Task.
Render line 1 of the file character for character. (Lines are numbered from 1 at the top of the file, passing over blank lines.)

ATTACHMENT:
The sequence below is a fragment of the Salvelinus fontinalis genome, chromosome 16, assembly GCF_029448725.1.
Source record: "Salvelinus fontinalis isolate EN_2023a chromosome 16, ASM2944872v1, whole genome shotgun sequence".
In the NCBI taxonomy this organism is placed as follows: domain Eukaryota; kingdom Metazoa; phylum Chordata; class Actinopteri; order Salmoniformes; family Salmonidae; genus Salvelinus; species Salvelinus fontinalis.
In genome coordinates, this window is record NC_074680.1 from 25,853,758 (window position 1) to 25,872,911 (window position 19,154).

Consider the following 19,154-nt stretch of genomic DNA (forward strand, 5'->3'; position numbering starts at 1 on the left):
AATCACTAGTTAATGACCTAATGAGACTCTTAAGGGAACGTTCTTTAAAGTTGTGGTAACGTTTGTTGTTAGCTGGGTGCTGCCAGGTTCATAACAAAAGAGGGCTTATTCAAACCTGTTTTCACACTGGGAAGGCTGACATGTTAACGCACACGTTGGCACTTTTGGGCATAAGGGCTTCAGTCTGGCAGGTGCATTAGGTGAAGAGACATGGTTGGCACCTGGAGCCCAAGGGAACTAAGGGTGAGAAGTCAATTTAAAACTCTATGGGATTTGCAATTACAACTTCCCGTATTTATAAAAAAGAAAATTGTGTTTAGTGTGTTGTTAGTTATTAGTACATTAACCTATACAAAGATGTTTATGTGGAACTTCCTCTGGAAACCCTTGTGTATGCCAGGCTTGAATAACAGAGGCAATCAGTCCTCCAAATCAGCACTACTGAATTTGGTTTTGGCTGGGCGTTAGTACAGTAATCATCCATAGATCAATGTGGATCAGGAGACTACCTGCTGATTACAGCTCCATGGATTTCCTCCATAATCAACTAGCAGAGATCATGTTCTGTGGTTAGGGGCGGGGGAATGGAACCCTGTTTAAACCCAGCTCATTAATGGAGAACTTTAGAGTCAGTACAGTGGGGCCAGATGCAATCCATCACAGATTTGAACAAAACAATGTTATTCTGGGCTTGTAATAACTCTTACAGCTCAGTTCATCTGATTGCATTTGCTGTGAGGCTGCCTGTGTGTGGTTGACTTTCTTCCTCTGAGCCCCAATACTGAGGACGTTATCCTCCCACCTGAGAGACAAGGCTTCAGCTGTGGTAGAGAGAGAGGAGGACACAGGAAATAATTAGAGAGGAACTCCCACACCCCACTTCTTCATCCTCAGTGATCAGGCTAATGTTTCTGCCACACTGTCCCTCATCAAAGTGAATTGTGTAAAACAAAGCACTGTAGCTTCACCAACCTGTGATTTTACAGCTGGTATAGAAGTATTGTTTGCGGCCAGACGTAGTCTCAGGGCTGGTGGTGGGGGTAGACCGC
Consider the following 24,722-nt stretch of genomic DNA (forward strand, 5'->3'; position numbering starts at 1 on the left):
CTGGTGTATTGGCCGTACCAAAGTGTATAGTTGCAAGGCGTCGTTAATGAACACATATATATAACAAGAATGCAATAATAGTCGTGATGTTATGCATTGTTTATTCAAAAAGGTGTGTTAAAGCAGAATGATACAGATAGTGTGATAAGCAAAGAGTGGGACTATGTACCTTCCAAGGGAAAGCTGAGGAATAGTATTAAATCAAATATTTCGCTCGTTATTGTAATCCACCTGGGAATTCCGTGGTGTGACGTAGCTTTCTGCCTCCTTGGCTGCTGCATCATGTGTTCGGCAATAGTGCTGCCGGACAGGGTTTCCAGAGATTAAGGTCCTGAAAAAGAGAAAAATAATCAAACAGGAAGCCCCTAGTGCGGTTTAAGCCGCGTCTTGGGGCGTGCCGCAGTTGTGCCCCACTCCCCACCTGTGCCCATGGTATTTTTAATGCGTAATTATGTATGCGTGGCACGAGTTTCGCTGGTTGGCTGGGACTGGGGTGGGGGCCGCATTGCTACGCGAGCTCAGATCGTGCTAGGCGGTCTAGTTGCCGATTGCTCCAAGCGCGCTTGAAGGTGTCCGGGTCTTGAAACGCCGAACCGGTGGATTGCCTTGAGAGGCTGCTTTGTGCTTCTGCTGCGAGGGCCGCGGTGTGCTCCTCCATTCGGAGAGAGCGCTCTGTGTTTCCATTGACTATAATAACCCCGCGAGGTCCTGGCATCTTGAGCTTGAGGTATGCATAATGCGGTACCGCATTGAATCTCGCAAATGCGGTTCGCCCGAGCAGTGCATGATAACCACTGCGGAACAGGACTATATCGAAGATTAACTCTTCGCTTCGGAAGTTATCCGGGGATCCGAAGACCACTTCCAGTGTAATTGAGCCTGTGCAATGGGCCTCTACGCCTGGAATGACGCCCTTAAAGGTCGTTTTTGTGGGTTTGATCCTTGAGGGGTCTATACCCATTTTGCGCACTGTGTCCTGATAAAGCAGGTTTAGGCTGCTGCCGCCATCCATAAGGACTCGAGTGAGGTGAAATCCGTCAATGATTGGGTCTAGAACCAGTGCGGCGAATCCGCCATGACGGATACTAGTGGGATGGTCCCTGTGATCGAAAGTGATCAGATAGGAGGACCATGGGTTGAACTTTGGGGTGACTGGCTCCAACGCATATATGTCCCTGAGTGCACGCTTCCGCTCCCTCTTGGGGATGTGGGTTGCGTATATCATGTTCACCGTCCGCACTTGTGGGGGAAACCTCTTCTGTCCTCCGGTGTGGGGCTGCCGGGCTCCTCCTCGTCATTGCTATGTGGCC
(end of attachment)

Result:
The sequence below is a fragment of the Salvelinus fontinalis genome, chromosome 16, assembly GCF_029448725.1.